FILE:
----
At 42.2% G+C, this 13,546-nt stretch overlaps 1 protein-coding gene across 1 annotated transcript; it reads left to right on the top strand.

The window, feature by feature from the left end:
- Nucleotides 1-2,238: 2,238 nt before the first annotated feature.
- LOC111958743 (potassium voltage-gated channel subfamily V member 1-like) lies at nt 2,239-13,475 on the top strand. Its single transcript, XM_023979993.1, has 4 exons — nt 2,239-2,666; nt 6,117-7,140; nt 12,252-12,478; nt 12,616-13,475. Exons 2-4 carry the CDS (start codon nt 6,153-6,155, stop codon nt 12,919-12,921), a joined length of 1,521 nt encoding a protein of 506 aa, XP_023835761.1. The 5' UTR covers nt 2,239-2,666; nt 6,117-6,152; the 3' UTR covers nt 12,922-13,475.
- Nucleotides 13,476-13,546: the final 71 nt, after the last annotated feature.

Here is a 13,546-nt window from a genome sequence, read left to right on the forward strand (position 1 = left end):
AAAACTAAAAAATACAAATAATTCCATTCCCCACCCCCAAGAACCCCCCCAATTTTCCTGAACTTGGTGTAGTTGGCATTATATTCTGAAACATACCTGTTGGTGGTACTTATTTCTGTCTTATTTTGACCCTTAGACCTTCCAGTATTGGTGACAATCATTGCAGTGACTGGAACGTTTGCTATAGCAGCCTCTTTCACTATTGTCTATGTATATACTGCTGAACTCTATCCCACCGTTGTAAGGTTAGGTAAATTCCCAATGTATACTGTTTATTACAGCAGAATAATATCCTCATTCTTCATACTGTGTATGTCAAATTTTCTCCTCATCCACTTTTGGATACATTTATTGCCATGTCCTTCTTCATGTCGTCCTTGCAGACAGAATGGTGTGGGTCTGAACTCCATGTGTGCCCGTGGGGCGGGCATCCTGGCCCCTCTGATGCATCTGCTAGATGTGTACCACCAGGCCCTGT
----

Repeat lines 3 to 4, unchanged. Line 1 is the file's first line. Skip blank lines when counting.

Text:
- Nucleotides 1-2,238: 2,238 nt before the first annotated feature.
- LOC111958743 (potassium voltage-gated channel subfamily V member 1-like) lies at nt 2,239-13,475 on the top strand. Its single transcript, XM_023979993.1, has 4 exons — nt 2,239-2,666; nt 6,117-7,140; nt 12,252-12,478; nt 12,616-13,475. Exons 2-4 carry the CDS (start codon nt 6,153-6,155, stop codon nt 12,919-12,921), a joined length of 1,521 nt encoding a protein of 506 aa, XP_023835761.1. The 5' UTR covers nt 2,239-2,666; nt 6,117-6,152; the 3' UTR covers nt 12,922-13,475.